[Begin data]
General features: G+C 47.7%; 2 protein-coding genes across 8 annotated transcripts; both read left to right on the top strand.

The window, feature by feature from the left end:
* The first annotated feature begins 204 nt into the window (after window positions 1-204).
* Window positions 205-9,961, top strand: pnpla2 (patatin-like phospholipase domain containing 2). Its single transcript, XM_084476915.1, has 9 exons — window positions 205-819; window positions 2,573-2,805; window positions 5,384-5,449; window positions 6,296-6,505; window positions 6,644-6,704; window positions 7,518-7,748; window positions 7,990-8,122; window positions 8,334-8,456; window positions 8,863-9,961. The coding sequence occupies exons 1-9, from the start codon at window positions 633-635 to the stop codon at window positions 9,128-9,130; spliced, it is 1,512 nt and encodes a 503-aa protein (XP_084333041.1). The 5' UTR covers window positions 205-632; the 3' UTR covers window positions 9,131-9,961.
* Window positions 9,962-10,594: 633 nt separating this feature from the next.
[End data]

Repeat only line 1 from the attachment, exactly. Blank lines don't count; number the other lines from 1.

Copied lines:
General features: G+C 47.7%; 2 protein-coding genes across 8 annotated transcripts; both read left to right on the top strand.